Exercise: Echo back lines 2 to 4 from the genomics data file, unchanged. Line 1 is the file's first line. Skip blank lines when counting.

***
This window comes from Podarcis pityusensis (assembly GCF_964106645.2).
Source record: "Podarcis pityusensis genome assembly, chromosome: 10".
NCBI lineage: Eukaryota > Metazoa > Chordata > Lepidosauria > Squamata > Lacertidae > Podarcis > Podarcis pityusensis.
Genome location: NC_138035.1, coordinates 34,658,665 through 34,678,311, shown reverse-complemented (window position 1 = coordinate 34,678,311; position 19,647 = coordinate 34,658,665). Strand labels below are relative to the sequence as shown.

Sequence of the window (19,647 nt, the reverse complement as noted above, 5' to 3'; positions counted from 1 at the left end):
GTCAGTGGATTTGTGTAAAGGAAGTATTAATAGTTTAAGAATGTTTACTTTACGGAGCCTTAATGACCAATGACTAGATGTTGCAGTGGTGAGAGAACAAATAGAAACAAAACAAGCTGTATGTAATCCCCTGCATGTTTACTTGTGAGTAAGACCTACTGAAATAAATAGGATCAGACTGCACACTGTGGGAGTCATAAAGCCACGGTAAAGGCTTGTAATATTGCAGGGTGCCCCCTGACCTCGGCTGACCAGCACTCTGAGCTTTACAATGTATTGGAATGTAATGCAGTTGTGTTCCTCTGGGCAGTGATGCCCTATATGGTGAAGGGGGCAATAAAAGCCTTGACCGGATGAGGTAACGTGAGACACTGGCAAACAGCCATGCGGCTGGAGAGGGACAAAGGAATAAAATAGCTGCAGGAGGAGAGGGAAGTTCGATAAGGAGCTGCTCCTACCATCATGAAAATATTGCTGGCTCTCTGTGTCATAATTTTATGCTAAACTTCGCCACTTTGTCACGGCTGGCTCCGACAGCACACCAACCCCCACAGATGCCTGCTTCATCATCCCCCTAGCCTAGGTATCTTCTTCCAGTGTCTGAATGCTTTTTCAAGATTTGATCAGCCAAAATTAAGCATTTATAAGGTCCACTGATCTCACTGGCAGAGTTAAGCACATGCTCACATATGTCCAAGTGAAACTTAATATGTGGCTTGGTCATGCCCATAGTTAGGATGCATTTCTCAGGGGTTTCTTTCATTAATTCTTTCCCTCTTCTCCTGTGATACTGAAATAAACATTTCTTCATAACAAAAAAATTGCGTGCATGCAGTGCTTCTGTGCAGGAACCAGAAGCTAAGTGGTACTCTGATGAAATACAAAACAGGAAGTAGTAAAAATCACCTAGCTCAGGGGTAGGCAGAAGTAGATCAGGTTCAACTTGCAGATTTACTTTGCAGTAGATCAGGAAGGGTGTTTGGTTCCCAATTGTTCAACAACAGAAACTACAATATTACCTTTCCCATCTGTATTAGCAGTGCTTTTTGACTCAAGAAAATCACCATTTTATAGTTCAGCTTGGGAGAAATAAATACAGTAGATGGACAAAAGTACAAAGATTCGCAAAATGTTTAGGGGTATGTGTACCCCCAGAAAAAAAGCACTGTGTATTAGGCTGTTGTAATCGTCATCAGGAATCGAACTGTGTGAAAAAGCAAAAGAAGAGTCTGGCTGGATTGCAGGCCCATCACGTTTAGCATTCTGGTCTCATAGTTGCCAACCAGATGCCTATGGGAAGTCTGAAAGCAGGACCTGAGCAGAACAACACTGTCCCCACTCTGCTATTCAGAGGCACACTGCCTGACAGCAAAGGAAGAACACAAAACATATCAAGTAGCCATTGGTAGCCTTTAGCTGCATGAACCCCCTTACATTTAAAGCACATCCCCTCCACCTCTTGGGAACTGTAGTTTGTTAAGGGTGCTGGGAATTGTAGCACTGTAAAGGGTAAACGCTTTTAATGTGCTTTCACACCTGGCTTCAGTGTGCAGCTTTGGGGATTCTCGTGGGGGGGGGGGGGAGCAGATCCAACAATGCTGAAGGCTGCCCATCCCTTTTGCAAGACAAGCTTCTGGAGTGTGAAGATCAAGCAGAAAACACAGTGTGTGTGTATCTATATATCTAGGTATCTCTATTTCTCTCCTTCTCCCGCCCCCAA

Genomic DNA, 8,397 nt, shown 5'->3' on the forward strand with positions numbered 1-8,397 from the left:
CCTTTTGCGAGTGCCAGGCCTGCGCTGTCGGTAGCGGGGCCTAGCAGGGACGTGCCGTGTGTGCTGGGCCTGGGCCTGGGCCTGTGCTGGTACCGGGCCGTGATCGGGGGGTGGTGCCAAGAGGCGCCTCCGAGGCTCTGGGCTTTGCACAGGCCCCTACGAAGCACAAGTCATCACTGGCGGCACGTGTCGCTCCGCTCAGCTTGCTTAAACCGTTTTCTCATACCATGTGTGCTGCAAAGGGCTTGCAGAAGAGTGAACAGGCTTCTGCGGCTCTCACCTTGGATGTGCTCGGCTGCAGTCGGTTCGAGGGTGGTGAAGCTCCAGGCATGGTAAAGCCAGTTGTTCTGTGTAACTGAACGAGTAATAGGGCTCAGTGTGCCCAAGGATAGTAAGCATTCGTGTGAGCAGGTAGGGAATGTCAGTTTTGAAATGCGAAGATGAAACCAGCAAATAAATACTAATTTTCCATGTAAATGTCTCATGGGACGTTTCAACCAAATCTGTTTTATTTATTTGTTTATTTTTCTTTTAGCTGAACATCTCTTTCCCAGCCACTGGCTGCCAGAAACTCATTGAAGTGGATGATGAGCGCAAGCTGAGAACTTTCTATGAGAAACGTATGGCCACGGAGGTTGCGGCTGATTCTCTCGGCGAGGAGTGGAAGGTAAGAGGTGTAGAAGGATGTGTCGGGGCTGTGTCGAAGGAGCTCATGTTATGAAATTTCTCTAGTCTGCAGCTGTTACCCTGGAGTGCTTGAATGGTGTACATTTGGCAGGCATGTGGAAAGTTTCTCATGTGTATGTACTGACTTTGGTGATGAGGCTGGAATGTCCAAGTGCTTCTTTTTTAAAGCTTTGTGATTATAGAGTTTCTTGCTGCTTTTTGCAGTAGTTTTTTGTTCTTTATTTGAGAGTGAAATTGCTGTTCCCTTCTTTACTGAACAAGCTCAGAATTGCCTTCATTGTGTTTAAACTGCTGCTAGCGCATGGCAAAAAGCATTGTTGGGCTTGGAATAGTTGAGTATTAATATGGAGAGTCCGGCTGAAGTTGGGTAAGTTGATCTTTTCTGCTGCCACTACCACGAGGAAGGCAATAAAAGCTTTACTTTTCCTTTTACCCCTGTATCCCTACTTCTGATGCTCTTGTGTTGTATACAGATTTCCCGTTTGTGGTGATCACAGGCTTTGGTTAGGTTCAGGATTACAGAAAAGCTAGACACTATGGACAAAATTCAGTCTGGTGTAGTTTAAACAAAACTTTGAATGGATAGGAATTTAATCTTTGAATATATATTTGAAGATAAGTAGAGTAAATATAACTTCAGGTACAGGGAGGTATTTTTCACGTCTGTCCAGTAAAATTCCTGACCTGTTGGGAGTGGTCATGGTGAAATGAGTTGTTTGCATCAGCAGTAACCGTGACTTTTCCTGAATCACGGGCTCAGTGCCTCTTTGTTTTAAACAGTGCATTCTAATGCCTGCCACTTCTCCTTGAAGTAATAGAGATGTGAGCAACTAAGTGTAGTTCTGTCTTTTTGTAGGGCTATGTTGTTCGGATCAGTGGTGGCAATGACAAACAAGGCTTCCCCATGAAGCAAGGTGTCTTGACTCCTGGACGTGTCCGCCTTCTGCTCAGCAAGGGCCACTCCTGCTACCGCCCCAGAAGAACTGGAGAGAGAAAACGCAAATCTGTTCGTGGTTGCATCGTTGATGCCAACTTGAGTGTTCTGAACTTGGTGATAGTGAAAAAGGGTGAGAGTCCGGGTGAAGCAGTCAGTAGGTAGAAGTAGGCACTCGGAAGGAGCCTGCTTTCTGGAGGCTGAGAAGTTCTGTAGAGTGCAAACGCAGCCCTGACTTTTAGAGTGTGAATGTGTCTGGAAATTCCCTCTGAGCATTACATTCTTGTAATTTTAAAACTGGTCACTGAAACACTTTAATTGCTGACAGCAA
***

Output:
Source record: "Podarcis pityusensis genome assembly, chromosome: 10".
NCBI lineage: Eukaryota > Metazoa > Chordata > Lepidosauria > Squamata > Lacertidae > Podarcis > Podarcis pityusensis.
Genome location: NC_138035.1, coordinates 34,658,665 through 34,678,311, shown reverse-complemented (window position 1 = coordinate 34,678,311; position 19,647 = coordinate 34,658,665). Strand labels below are relative to the sequence as shown.